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Case Reports in Urology
Volume 2019, Article ID 9014301, 3 pages
https://doi.org/10.1155/2019/9014301
Case Report

Squamous Cell Carcinoma Developing from a Testicular Epidermal Cyst: A Case Report and Literature Review

1Department of Urology, Fujisawa City Hospital, 2-6-1 Fujisawa, Fujisawa City, Kanagawa Prefecture, Japan
2Department of Urology, Yokohama City University School of Medicine, 3-9 Fukuura, Kanazawa Ward, Yokohama City, Kanagawa Prefecture, Japan
3Department of Pathology, Fujisawa City Hospital, 2-6-1 Fujisawa, Fujisawa City, Kanagawa Prefecture, Japan

Correspondence should be addressed to Ryo Kasahara; moc.liamtoh@ucy.kr

Received 22 December 2018; Revised 15 February 2019; Accepted 3 March 2019; Published 24 March 2019

Academic Editor: Fumitaka Koga

Copyright © 2019 Ryo Kasahara et al. This is an open access article distributed under the Creative Commons Attribution License, which permits unrestricted use, distribution, and reproduction in any medium, provided the original work is properly cited.

Abstract

A 50-year-old Japanese man with a two-year history of a painless right scrotal mass visited our hospital. Considering laboratory findings and computed tomography, the patient was diagnosed with an uncharacteristic testicular tumor. No metastases were present on radiographic study at the first visit. Emergent high radical orchiectomy was performed, and the tumor was identified as a squamous cell carcinoma (SCC) of a testicular epidermal cyst. He is alive without recurrence or metastasis six months after surgery. Testicular SCC is an extremely rare tumor. This is the third case of testicular SCC associated with an epidermal cyst in English literature.

1. Introduction

A large proportion of testicular cancers are seminomas, and most nonseminomas include embryonal carcinomas and yolk sac tumors [1]. We encountered a case of primary squamous cell carcinoma (SCC) of an epidermal cyst in the testis. Testicular SCC is extremely rare, except for metastasis from other primary lesions. Herein, we describe our experience with this case and review the relevant English literature.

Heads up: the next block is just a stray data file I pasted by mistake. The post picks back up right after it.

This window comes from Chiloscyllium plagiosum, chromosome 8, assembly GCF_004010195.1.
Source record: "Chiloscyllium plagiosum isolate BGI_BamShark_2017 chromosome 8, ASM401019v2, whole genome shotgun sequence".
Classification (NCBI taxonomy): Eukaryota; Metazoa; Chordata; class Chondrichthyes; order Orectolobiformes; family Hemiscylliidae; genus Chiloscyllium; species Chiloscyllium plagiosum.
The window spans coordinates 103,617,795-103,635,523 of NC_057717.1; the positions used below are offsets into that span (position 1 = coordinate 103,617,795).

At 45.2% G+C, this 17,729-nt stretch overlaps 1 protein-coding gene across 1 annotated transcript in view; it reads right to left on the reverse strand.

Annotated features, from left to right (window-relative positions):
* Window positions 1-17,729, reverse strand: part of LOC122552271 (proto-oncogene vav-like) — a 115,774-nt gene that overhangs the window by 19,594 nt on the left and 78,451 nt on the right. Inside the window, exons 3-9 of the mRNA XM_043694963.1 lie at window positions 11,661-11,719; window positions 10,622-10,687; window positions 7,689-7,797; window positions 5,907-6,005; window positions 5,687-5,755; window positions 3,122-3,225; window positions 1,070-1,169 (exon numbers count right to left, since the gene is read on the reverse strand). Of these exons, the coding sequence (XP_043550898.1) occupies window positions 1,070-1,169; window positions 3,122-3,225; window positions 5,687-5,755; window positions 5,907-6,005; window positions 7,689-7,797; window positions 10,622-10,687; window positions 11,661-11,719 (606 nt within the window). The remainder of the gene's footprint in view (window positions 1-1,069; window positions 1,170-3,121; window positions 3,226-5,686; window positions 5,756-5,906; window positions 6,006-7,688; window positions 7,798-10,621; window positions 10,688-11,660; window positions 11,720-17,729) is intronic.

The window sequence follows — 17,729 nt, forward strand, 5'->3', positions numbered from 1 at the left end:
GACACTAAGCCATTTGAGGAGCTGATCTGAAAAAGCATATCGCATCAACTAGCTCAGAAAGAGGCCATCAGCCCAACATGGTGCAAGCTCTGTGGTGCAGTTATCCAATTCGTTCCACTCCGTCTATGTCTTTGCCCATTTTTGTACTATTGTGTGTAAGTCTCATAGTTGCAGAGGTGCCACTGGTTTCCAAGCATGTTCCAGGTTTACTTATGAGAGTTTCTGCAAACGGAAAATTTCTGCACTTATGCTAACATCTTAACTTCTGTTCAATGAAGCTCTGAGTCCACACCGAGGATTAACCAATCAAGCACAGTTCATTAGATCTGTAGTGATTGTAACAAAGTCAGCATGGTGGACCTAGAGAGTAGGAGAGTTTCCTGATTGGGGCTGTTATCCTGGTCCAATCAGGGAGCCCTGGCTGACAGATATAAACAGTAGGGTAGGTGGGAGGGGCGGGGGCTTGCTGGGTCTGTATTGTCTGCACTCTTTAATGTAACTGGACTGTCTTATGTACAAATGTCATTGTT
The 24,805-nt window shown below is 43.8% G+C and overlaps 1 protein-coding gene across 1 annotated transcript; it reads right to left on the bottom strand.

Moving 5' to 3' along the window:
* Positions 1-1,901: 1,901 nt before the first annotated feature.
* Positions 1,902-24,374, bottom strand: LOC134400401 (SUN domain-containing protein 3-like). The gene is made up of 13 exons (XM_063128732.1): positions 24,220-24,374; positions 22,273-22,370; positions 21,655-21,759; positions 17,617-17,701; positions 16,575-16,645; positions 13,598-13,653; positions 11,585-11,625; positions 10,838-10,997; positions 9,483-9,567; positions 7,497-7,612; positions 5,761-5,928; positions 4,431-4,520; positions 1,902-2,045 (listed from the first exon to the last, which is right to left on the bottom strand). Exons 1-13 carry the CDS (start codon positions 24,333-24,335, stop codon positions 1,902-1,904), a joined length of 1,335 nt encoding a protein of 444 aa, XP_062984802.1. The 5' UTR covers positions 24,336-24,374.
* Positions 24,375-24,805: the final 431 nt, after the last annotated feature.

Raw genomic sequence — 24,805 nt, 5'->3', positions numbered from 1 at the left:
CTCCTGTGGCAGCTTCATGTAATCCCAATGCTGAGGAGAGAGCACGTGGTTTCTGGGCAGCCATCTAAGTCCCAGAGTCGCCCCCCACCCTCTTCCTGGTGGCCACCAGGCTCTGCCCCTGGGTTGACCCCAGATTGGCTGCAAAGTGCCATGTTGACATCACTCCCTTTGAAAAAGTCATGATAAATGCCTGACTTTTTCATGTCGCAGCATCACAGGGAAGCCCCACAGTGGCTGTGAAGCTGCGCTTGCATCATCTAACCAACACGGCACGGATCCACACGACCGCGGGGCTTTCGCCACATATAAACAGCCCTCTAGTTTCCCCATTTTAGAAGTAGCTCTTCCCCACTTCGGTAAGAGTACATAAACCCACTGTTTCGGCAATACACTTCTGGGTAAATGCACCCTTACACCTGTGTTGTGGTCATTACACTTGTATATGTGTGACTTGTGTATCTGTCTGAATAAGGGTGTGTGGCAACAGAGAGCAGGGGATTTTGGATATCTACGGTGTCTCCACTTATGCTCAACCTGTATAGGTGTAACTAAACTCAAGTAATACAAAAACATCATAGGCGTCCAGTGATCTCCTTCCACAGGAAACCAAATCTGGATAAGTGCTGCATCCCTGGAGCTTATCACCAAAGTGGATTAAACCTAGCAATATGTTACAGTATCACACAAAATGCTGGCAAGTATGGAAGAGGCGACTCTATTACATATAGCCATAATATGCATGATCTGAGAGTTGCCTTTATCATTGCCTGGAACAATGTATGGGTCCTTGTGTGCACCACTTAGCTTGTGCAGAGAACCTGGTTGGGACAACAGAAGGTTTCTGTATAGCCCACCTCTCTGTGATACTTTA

2. Case Presentation

A 50-year-old Japanese man with a two-year history of a painless right scrotal mass visited our hospital. He was previously healthy and did not take any medications. His scrotal mass was elastic and hard and had no translucency. We palpated normal testis and epididymis in the contralateral scrotum.

We ordered blood laboratory examination and computed tomography (CT). Laboratory data were largely unremarkable and testicular tumor markers were not elevated (alpha-fetoprotein (AFP): 2.9 ng/mL; beta human chorionic gonadotropin (hCG): <0.1 ng/mL). CT revealed a testicular tumor with cystic structure in the right scrotum. The wall of the cystic structure was thickened and enhanced with contrast medium. The tumor size was 48 x 48 x 42 mm (Figure 1). Considering clinical and radiological findings, his scrotum mass was considered to be an uncharacteristic testicular tumor. CT showed no metastasis to lymph nodes or other organs.

Figure 1: CT revealed a 48 x 48 x 42 mm cystic tumor. The wall of the cystic structure was thickened and enhanced with contrast medium.

Emergent high radical orchiectomy was performed. The operation time was 36 minutes and there was minimal bleeding. The resected tumor was cystic and filled with the brown pus-like fluid. He was discharged from our hospital on the second postoperative day.

The specimen was submitted for pathological examination. Hematoxylin-eosin staining revealed SCC developing from the cyst in the parenchyma of the testis (Figure 2). The neoplasm contained a cancer pearl and was consistent with typical SCC (Figure 3). The cyst did not have cutaneous appendages, bone, or cartilage; therefore, it was considered to be a simple epidermal cyst, not a dermoid cyst or teratoma. Intraepithelial carcinoma was present in the epidermal cyst. As a result, the tumor was considered a primary lesion, not a metastasis. An area of normal testicular parenchyma remained. The final diagnosis was SCC developing from a testicular epidermal cyst.